Language and Social Programming

In Fuller’s Biblical Division, we have a requirement that students use a gender-inclusive translation of the Bible (NRSV or TNIV) as their English translation. My students often ignore this, despite my desperate pleas, so I have to find ways of compelling them against their will. *ahem*

This spring a student asked some good, pointed questions about this requirement, so I figured I would answer him here, perhaps in hopes of getting some discussion going.

To the overall question, why require a gender-inclusive translation? My overall answer is this: to keep transforming the culture of the church until we actually believe (and therefore act like) that women and men are equal members of the body of Christ, equally addressed by the word of God, and equally empowered by the Spirit to serve in it (and therefore lead it).

My non-theological answer to why gender-inclusive language is essential: I am raising a daughter. At the age of 2 or 3 or 4 or 5 gender identity is one of the key ways she’s making sense of the world. She counts boys and girls (and whether the presence of a female dog ups the ante on the girls side so that they win). And, when she hears masculine language, she automatically excludes herself from the addressees.

As a man, this is something that experientially I will never be able to relate to, but as a dad I know that I want my daughter to hear the words of the Bible and know that they are expressed to her as much as they are to her brother. I don’t want girls or women who pick up the Bible to think that they are only members of the family of God by implication or by necessary consequence.

My student asked specifically about requiring the now defunct TNIV and the NRSV that was sponsored by the World Council of Churches and has not been well received in evangelical circles.

This is a crucial question. In my estimation the reason that these gender inclusive translations have not caught on in evangelicalism is precisely because conservative churches are theologically opposed to gender equality. It is because they are guarding against the sort of transformation that I think needs to take place that they choose to preserve and further language of masculine hegemony. In resisting even gender-inclusive language for humanity, however (e.g., not allowing α͗δέλφοι to be translated “brothers and sisters,” but instead insisting on “brothers”), the English translation expresses an exclusivity that was not there in the Greek. This is a case where “more literal” is not equivalent to “more accurate.”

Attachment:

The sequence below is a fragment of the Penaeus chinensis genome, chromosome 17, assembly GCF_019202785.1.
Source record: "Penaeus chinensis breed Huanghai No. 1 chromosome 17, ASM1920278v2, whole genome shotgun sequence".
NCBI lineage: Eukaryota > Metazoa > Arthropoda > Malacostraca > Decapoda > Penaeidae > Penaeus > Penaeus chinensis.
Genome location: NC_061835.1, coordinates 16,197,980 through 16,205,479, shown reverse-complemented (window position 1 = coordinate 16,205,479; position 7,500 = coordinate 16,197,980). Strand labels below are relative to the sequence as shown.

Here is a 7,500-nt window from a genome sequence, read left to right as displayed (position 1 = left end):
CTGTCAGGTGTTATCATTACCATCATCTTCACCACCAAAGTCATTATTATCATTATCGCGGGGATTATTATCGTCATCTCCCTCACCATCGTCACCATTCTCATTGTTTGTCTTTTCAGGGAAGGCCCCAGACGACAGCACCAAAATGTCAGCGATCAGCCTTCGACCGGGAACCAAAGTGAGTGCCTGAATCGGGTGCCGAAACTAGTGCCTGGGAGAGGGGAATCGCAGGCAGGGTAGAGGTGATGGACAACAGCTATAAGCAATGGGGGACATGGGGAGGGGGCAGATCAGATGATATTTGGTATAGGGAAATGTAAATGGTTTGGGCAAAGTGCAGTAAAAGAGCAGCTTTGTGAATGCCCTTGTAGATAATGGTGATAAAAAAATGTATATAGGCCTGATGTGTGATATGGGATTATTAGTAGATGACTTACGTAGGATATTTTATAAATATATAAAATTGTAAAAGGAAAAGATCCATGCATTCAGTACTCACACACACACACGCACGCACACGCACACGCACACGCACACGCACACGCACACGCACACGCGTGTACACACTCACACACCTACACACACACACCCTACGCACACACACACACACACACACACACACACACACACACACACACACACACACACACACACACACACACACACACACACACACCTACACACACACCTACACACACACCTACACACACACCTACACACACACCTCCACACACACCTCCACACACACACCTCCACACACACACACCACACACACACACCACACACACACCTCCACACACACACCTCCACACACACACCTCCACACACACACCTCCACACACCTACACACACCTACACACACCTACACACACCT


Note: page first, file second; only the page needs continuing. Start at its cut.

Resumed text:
The final couple of questions from my student were along the lines of who cares? and why bother? Why not use “mankind” and “man” rather than human? In addition to what I’ve outlined above, the reason I care is that women who are learning to locate themselves, as women, in the world, need to be told and have reinforced from every angle that they do not have to become male (or approximate maleness) in order to fully realize their humanness, to become who God desires them to be as restored image-bearers of Christ.

The church has been shackled by the idea that maleness is ontologically superior to femaleness. This has ramifications for how the church thinks about Jesus and how it thinks about gender among us humans.

With respect to Jesus: the ESV gives some hints as to the necessity for certain people to hold onto Jesus’ maleness as a sine qua non of salvation. A translation that prides itself on rendering words consistently and accurately translates ἄνθρωποι as “people” in 1 Timothy 2:4, “…desires all people to be saved and to come to the knowledge of the truth.” With this desire for all people as the set-up, however, the ESV simply cannot bring itself to say that a human is a sufficient category for a savior. No, it has to be male: “For there is one God, and one mediator between God and men [!, ἄνθρωποι], the man [! ἄνθρωπος] Christ Jesus” (1 Timothy 2:5).

We need to embrace gender-neutral terminology for humanity so that we can start to disentangle ourselves from skewed notions about maleness and salvation. And if you think I’m just making up the idea that the maleness of Jesus is an essential part of conservative evangelical theology, then maybe you can drop a note to Paternoster Press and ask why, after printing Neil Williams’ new book The Maleness of Jesus, they canceled the contract and are refusing to distribute it.

Of course, as soon as being male is required to represent humanity before God, then being male is required to represent God before God’s people. The continuing deafness of the evangelical world to the biblical passages that give counter-testimony to 1 Timothy 3 from the early church is another lingering effect of gender-exclusive Bible translation. So long as we think that to be truly human is to be man, and so long as we think that a man must be the mediator between God and man, women will never be able to participate as full, co-equal partners.

So yes, I care. And as a man I think it’s more important for me to champion this cause than it is for women to champion it themselves. Because the call of the gospel isn’t to spend all our time getting worked up over our own rights, but to spend all our time getting worked up over how life can come to the other.

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